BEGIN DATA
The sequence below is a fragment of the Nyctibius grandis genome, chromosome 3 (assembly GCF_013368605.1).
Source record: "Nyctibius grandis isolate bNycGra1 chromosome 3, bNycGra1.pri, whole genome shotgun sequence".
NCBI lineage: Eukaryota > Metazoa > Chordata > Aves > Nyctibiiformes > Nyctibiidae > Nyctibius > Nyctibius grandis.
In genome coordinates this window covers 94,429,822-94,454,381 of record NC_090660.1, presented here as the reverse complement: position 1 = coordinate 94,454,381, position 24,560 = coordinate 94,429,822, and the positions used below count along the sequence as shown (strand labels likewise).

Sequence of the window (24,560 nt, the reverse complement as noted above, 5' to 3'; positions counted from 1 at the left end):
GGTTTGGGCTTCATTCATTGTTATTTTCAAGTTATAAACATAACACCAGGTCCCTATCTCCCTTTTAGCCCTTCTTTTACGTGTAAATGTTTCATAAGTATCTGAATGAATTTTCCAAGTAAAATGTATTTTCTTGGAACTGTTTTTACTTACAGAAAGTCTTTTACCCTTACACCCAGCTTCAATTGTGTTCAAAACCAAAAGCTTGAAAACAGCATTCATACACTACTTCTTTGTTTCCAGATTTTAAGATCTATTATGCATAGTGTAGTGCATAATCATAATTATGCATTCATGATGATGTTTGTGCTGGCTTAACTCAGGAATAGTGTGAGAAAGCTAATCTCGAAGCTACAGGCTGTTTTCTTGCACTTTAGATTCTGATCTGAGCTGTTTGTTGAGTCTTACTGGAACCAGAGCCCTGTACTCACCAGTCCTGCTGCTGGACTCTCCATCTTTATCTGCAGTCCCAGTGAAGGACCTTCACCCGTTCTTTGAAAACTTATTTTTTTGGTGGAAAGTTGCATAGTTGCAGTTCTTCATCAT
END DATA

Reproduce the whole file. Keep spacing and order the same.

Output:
The sequence below is a fragment of the Nyctibius grandis genome, chromosome 3 (assembly GCF_013368605.1).
Source record: "Nyctibius grandis isolate bNycGra1 chromosome 3, bNycGra1.pri, whole genome shotgun sequence".
NCBI lineage: Eukaryota > Metazoa > Chordata > Aves > Nyctibiiformes > Nyctibiidae > Nyctibius > Nyctibius grandis.
In genome coordinates this window covers 94,429,822-94,454,381 of record NC_090660.1, presented here as the reverse complement: position 1 = coordinate 94,454,381, position 24,560 = coordinate 94,429,822, and the positions used below count along the sequence as shown (strand labels likewise).

Sequence of the window (24,560 nt, the reverse complement as noted above, 5' to 3'; positions counted from 1 at the left end):
GGTTTGGGCTTCATTCATTGTTATTTTCAAGTTATAAACATAACACCAGGTCCCTATCTCCCTTTTAGCCCTTCTTTTACGTGTAAATGTTTCATAAGTATCTGAATGAATTTTCCAAGTAAAATGTATTTTCTTGGAACTGTTTTTACTTACAGAAAGTCTTTTACCCTTACACCCAGCTTCAATTGTGTTCAAAACCAAAAGCTTGAAAACAGCATTCATACACTACTTCTTTGTTTCCAGATTTTAAGATCTATTATGCATAGTGTAGTGCATAATCATAATTATGCATTCATGATGATGTTTGTGCTGGCTTAACTCAGGAATAGTGTGAGAAAGCTAATCTCGAAGCTACAGGCTGTTTTCTTGCACTTTAGATTCTGATCTGAGCTGTTTGTTGAGTCTTACTGGAACCAGAGCCCTGTACTCACCAGTCCTGCTGCTGGACTCTCCATCTTTATCTGCAGTCCCAGTGAAGGACCTTCACCCGTTCTTTGAAAACTTATTTTTTTGGTGGAAAGTTGCATAGTTGCAGTTCTTCATCAT